Subliminal racism in coalition-building

by Yaniv Reich on October 26, 2009

The Promised Land blog has an excellent post today about the recent political attacks against Peace Now. These attacks include being called “a virus, which causes the state great damage” by Moshe Ya’alon, former IDF Chief of Staff and current Knesset member. They also include Peace Now’s director-general being banned from entering Israel’s parliament by Knesset Chairman Rivlin after some confusion about their role in a mock interview with one of the most extreme members of the Knesset, Michael Ben-Ari.

Noam goes on to argue the following:

Peace Now was always considered a part of the Israeli left, but nobody serious ever questioned its legitimacy. It always proud [sic] itself for remaining an exclusively Zionist movement, who supported most of Israel’s military actions and objected the refusal movements, such as Yesh Gvul (יש גבול) and Ometz Lesarev (אומץ לסרב). It appears that all these distinctions don’t help Peace Now anymore. They are condemned as traitors just the same
[…]
The de-legitimization of the Israeli left should serve as a lesson for its leaders and supporters. One cannot build an exclusive left, or an exclusive civil rights movement. By leaving its natural partners—the Arabs—behind, and instead trying to win some sort of competition in patriotism with the political right, Peace Now took part in creating the atmosphere and the mechanism that led to its downfall.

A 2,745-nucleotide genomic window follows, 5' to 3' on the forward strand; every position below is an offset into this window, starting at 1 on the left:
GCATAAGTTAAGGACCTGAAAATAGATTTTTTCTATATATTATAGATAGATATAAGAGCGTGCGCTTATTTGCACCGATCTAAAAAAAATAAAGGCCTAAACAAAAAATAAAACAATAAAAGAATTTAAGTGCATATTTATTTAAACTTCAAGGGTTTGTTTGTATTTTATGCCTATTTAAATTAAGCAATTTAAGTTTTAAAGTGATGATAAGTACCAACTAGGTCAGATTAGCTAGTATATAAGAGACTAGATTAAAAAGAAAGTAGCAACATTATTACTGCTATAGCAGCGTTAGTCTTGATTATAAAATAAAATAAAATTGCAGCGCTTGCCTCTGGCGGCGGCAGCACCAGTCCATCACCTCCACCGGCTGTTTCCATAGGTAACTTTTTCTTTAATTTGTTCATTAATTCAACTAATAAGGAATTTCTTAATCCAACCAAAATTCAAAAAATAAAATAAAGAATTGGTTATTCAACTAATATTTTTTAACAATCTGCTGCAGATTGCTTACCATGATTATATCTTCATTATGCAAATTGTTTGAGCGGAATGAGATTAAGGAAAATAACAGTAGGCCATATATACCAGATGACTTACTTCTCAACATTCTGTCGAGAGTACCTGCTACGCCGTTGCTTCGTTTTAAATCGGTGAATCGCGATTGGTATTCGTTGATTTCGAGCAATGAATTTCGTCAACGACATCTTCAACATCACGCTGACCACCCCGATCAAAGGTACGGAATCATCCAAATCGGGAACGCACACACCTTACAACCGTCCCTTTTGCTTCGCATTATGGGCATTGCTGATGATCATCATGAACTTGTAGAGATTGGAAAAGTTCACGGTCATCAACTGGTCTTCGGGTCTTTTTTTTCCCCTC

This is exactly right.

Moreover, its a lesson that J Street should consider seriously in the wake of recent criticisms that because they receive money from some Arab-Americans, they are somehow agents bent on Israel’s destruction.

Arabs are not just human beings with a full suite of inalienable human, civil, and political rights. They are also natural allies in any political coalition that tries to secure those rights. Anyone, Arab or otherwise, who wants to work nonviolently for justice and peace should be welcome.

A type of converse of that statement is also true: Anyone who thinks they are working for Palestinian rights by excluding them from the debate harbors some type of prejudice, which will only make things worse. As Noam points out, this seems to be one of Peace Now’s biggest failings.

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